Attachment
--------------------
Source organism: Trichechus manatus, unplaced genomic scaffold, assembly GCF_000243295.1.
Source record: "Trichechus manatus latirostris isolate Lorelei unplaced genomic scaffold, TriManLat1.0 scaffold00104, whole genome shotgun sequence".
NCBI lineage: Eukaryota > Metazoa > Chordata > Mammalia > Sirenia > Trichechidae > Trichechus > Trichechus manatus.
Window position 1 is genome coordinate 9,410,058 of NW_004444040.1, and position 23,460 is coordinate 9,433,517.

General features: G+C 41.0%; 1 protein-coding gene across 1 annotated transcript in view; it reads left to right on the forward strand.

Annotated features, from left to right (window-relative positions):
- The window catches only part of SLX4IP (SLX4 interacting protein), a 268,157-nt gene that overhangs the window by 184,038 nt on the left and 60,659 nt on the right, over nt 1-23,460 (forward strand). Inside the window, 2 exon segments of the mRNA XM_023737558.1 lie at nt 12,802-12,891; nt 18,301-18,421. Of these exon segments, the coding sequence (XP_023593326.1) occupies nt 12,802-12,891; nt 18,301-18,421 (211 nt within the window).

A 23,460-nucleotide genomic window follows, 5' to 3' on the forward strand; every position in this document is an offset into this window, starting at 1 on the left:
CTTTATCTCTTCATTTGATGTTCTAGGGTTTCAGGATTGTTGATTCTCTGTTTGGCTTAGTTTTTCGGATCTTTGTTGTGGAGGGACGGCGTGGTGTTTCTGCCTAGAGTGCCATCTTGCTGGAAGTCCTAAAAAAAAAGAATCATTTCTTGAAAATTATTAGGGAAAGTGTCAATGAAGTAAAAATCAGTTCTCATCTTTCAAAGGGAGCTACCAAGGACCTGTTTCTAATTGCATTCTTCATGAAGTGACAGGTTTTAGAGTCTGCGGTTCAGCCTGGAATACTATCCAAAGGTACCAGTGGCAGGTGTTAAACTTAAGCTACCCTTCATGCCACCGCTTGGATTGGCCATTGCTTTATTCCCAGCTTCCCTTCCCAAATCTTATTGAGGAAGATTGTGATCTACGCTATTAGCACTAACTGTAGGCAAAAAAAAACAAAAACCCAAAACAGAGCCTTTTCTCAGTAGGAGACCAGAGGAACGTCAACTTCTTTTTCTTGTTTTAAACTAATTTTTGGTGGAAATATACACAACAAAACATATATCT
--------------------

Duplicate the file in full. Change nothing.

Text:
Source organism: Trichechus manatus, unplaced genomic scaffold, assembly GCF_000243295.1.
Source record: "Trichechus manatus latirostris isolate Lorelei unplaced genomic scaffold, TriManLat1.0 scaffold00104, whole genome shotgun sequence".
NCBI lineage: Eukaryota > Metazoa > Chordata > Mammalia > Sirenia > Trichechidae > Trichechus > Trichechus manatus.
Window position 1 is genome coordinate 9,410,058 of NW_004444040.1, and position 23,460 is coordinate 9,433,517.

General features: G+C 41.0%; 1 protein-coding gene across 1 annotated transcript in view; it reads left to right on the forward strand.

Annotated features, from left to right (window-relative positions):
- The window catches only part of SLX4IP (SLX4 interacting protein), a 268,157-nt gene that overhangs the window by 184,038 nt on the left and 60,659 nt on the right, over nt 1-23,460 (forward strand). Inside the window, 2 exon segments of the mRNA XM_023737558.1 lie at nt 12,802-12,891; nt 18,301-18,421. Of these exon segments, the coding sequence (XP_023593326.1) occupies nt 12,802-12,891; nt 18,301-18,421 (211 nt within the window).

A 23,460-nucleotide genomic window follows, 5' to 3' on the forward strand; every position in this document is an offset into this window, starting at 1 on the left:
CTTTATCTCTTCATTTGATGTTCTAGGGTTTCAGGATTGTTGATTCTCTGTTTGGCTTAGTTTTTCGGATCTTTGTTGTGGAGGGACGGCGTGGTGTTTCTGCCTAGAGTGCCATCTTGCTGGAAGTCCTAAAAAAAAAGAATCATTTCTTGAAAATTATTAGGGAAAGTGTCAATGAAGTAAAAATCAGTTCTCATCTTTCAAAGGGAGCTACCAAGGACCTGTTTCTAATTGCATTCTTCATGAAGTGACAGGTTTTAGAGTCTGCGGTTCAGCCTGGAATACTATCCAAAGGTACCAGTGGCAGGTGTTAAACTTAAGCTACCCTTCATGCCACCGCTTGGATTGGCCATTGCTTTATTCCCAGCTTCCCTTCCCAAATCTTATTGAGGAAGATTGTGATCTACGCTATTAGCACTAACTGTAGGCAAAAAAAAACAAAAACCCAAAACAGAGCCTTTTCTCAGTAGGAGACCAGAGGAACGTCAACTTCTTTTTCTTGTTTTAAACTAATTTTTGGTGGAAATATACACAACAAAACATATATCT